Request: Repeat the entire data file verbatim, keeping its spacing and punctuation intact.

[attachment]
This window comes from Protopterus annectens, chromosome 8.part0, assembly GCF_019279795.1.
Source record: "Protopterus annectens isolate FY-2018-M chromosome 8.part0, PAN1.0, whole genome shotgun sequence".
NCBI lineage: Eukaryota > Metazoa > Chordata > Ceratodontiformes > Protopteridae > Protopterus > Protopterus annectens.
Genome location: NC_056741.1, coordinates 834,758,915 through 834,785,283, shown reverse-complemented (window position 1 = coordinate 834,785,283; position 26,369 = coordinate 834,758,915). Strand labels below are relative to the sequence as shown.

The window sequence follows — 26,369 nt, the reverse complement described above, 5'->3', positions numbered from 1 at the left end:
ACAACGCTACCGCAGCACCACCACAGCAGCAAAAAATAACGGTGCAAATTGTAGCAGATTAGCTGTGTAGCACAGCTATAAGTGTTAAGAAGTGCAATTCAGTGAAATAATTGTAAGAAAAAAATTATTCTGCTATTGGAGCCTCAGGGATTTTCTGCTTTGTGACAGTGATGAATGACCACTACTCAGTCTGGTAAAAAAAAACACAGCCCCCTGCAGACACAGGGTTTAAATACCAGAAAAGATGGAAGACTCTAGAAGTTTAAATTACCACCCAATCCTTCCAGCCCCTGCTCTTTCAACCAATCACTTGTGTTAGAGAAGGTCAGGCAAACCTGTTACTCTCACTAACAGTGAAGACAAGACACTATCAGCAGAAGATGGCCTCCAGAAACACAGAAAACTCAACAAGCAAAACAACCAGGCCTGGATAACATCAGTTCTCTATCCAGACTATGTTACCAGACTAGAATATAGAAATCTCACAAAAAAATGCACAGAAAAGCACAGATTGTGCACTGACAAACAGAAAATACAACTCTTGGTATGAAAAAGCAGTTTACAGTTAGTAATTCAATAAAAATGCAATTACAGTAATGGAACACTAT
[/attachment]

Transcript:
This window comes from Protopterus annectens, chromosome 8.part0, assembly GCF_019279795.1.
Source record: "Protopterus annectens isolate FY-2018-M chromosome 8.part0, PAN1.0, whole genome shotgun sequence".
NCBI lineage: Eukaryota > Metazoa > Chordata > Ceratodontiformes > Protopteridae > Protopterus > Protopterus annectens.
Genome location: NC_056741.1, coordinates 834,758,915 through 834,785,283, shown reverse-complemented (window position 1 = coordinate 834,785,283; position 26,369 = coordinate 834,758,915). Strand labels below are relative to the sequence as shown.

The window sequence follows — 26,369 nt, the reverse complement described above, 5'->3', positions numbered from 1 at the left end:
ACAACGCTACCGCAGCACCACCACAGCAGCAAAAAATAACGGTGCAAATTGTAGCAGATTAGCTGTGTAGCACAGCTATAAGTGTTAAGAAGTGCAATTCAGTGAAATAATTGTAAGAAAAAAATTATTCTGCTATTGGAGCCTCAGGGATTTTCTGCTTTGTGACAGTGATGAATGACCACTACTCAGTCTGGTAAAAAAAAACACAGCCCCCTGCAGACACAGGGTTTAAATACCAGAAAAGATGGAAGACTCTAGAAGTTTAAATTACCACCCAATCCTTCCAGCCCCTGCTCTTTCAACCAATCACTTGTGTTAGAGAAGGTCAGGCAAACCTGTTACTCTCACTAACAGTGAAGACAAGACACTATCAGCAGAAGATGGCCTCCAGAAACACAGAAAACTCAACAAGCAAAACAACCAGGCCTGGATAACATCAGTTCTCTATCCAGACTATGTTACCAGACTAGAATATAGAAATCTCACAAAAAAATGCACAGAAAAGCACAGATTGTGCACTGACAAACAGAAAATACAACTCTTGGTATGAAAAAGCAGTTTACAGTTAGTAATTCAATAAAAATGCAATTACAGTAATGGAACACTAT